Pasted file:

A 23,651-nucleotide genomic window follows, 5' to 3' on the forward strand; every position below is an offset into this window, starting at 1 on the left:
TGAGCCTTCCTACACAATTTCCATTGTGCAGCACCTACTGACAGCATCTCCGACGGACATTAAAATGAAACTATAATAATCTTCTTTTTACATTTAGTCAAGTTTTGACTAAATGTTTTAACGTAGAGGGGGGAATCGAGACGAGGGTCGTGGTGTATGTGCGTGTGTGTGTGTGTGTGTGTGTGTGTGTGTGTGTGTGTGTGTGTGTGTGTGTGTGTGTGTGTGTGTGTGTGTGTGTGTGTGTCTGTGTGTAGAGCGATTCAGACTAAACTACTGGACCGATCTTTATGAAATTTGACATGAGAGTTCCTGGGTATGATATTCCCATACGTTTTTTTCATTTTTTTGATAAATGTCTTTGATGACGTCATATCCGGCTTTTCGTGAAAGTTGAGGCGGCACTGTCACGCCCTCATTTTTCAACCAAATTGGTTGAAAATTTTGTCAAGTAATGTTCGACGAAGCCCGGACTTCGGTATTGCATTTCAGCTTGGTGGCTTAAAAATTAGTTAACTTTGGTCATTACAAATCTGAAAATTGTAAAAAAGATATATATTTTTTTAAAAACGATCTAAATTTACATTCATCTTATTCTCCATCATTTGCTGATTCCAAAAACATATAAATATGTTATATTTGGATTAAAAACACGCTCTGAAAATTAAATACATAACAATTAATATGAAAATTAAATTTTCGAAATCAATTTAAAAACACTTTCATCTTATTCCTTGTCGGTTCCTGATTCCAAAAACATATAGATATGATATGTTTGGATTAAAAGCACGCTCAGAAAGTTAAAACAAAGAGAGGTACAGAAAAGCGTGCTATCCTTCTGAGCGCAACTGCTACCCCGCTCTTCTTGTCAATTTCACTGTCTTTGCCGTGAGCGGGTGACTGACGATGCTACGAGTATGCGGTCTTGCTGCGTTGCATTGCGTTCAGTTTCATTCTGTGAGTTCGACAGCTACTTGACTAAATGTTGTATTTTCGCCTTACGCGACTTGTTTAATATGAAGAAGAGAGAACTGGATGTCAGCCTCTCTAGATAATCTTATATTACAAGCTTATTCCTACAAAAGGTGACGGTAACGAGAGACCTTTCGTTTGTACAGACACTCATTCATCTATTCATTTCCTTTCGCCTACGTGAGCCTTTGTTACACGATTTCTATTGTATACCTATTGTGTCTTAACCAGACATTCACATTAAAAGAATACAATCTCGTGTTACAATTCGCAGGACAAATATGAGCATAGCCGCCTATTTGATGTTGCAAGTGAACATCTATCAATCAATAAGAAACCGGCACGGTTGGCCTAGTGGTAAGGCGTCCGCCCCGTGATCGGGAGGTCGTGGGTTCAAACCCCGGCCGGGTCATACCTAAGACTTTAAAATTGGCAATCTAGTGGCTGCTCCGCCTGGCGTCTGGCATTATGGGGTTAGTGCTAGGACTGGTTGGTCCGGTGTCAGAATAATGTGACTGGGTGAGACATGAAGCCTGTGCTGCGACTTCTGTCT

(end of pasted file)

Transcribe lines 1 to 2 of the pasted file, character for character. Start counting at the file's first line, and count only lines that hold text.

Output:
A 23,651-nucleotide genomic window follows, 5' to 3' on the forward strand; every position below is an offset into this window, starting at 1 on the left:
TGAGCCTTCCTACACAATTTCCATTGTGCAGCACCTACTGACAGCATCTCCGACGGACATTAAAATGAAACTATAATAATCTTCTTTTTACATTTAGTCAAGTTTTGACTAAATGTTTTAACGTAGAGGGGGGAATCGAGACGAGGGTCGTGGTGTATGTGCGTGTGTGTGTGTGTGTGTGTGTGTGTGTGTGTGTGTGTGTGTGTGTGTGTGTGTGTGTGTGTGTGTGTGTGTGTGTGTGTGTCTGTGTGTAGAGCGATTCAGACTAAACTACTGGACCGATCTTTATGAAATTTGACATGAGAGTTCCTGGGTATGATATTCCCATACGTTTTTTTCATTTTTTTGATAAATGTCTTTGATGACGTCATATCCGGCTTTTCGTGAAAGTTGAGGCGGCACTGTCACGCCCTCATTTTTCAACCAAATTGGTTGAAAATTTTGTCAAGTAATGTTCGACGAAGCCCGGACTTCGGTATTGCATTTCAGCTTGGTGGCTTAAAAATTAGTTAACTTTGGTCATTACAAATCTGAAAATTGTAAAAAAGATATATATTTTTTTAAAAACGATCTAAATTTACATTCATCTTATTCTCCATCATTTGCTGATTCCAAAAACATATAAATATGTTATATTTGGATTAAAAACACGCTCTGAAAATTAAATACATAACAATTAATATGAAAATTAAATTTTCGAAATCAATTTAAAAACACTTTCATCTTATTCCTTGTCGGTTCCTGATTCCAAAAACATATAGATATGATATGTTTGGATTAAAAGCACGCTCAGAAAGTTAAAACAAAGAGAGGTACAGAAAAGCGTGCTATCCTTCTGAGCGCAACTGCTACCCCGCTCTTCTTGTCAATTTCACTGTCTTTGCCGTGAGCGGGTGACTGACGATGCTACGAGTATGCGGTCTTGCTGCGTTGCATTGCGTTCAGTTTCATTCTGTGAGTTCGACAGCTACTTGACTAAATGTTGTATTTTCGCCTTACGCGACTTGTTTAATATGAAGAAGAGAGAACTGGATGTCAGCCTCTCTAGATAATCTTATATTACAAGCTTATTCCTACAAAAGGTGACGGTAACGAGAGACCTTTCGTTTGTACAGACACTCATTCATCTATTCATTTCCTTTCGCCTACGTGAGCCTTTGTTACACGATTTCTATTGTATACCTATTGTGTCTTAACCAGACATTCACATTAAAAGAATACAATCTCGTGTTACAATTCGCAGGACAAATATGAGCATAGCCGCCTATTTGATGTTGCAAGTGAACATCTATCAATCAATAAGAAACCGGCACGGTTGGCCTAGTGGTAAGGCGTCCGCCCCGTGATCGGGAGGTCGTGGGTTCAAACCCCGGCCGGGTCATACCTAAGACTTTAAAATTGGCAATCTAGTGGCTGCTCCGCCTGGCGTCTGGCATTATGGGGTTAGTGCTAGGACTGGTTGGTCCGGTGTCAGAATAATGTGACTGGGTGAGACATGAAGCCTGTGCTGCGACTTCTGTCT